Pair programming is an agile development technique where two programmers work together at one computer on the same piece of code. I first learned about pair programming in University but it wasn’t until I worked for an agile software development firm that I gained first hand knowledge of what it’s like to practice pairing all day.
Pair programming has always been a controversial agile development practice. I initially had doubts about pairing and like many people wondered: “Doesn’t pairing cause development to take twice as long?” However once I had the opportunity to complete a large project in a pure pair programming environment, I was hooked. I have since worked at various companies, some that pair and some that don’t. Having these experiences over the course of my career has allowed me to see both the positive and negative aspects of both pairing and non-pairing environments. To this day, I hold the opinion that pairing is the best way to develop software.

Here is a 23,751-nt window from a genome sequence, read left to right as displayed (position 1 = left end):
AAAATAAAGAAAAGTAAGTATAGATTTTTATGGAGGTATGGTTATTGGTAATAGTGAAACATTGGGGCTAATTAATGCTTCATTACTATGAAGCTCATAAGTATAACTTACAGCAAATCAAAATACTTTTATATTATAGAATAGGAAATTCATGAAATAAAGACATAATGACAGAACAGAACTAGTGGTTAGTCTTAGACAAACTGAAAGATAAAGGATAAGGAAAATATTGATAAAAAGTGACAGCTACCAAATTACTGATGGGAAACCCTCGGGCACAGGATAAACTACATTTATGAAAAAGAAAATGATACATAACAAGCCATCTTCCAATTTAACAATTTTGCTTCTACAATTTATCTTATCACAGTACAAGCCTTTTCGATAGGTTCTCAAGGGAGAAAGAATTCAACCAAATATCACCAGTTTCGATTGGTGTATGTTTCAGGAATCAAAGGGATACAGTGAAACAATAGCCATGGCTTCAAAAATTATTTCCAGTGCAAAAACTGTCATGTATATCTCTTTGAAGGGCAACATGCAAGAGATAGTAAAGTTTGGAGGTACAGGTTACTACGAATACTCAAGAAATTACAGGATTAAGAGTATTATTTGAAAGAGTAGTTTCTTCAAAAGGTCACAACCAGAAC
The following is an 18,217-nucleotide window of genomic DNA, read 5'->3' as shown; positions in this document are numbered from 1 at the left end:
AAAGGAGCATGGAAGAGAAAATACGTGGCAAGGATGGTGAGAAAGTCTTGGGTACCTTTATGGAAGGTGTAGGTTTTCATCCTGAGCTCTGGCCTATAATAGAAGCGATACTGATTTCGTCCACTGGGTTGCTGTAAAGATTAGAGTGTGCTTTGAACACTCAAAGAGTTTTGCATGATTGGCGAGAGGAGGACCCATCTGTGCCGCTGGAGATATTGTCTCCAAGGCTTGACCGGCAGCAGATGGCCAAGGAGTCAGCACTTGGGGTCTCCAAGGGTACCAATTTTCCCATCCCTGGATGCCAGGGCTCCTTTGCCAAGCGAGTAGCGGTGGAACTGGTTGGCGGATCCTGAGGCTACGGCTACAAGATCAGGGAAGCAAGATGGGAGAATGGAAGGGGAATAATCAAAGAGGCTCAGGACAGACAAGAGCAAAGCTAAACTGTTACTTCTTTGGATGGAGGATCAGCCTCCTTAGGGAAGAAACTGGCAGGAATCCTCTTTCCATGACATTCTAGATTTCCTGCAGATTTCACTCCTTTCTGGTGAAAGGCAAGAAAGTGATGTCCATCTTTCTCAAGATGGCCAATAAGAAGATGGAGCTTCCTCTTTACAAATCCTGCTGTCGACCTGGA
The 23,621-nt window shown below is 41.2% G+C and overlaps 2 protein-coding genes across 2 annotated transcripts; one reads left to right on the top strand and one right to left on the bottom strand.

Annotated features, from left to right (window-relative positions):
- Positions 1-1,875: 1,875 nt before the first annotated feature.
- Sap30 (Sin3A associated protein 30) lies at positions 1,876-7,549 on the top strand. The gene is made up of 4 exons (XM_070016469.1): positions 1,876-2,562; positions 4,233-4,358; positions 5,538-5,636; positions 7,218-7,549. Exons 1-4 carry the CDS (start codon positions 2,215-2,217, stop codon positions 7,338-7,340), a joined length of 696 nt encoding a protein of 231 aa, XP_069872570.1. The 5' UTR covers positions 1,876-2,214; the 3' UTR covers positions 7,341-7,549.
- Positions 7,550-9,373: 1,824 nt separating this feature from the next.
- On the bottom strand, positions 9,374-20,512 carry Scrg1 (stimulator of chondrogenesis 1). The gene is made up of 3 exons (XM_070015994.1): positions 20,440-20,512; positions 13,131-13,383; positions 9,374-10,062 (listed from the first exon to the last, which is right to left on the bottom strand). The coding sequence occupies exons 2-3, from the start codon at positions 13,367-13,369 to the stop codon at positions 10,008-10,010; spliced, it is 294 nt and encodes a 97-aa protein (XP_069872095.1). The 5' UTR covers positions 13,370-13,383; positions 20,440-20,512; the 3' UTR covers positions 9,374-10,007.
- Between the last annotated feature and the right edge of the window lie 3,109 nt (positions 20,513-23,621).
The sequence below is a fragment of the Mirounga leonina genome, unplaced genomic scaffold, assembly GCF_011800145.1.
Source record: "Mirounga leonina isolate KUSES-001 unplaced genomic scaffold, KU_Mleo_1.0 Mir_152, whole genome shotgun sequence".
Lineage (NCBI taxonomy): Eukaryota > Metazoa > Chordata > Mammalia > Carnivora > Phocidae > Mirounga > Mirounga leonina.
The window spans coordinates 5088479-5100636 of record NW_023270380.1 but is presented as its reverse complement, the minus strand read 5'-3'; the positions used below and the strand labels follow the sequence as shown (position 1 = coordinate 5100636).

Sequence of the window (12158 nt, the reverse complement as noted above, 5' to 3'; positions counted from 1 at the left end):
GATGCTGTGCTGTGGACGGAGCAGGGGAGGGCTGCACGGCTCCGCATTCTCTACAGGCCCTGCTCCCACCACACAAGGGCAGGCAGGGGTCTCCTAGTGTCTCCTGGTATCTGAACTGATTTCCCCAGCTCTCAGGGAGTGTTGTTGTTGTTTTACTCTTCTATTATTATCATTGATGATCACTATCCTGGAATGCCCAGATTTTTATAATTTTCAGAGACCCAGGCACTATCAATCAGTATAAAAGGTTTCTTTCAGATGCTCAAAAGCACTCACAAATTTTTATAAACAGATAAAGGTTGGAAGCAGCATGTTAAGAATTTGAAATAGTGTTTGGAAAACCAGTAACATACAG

I joined Connected at the end of last year because I longed to be back in an environment where pairing was the norm. I’m thrilled to be at a company where one of the core values is “Pair it Forward.”
My friends, clients, and former colleagues have always asked me similar questions about pair programming over the years, so I decided to write a blog post to answer them. My goal is to address all the major concerns regarding the practice and explain why Connected has established pairing as a fundamental company value.
Quite simply, pair programming is where two programmers work together at one computer writing the same piece of code. The developer at the keyboard acts as the “driver” who writes the actual code, while the other developer acts as the “navigator” who guides the direction of the code, reviews the code as it is created and focuses on the larger strategic direction of the implementation.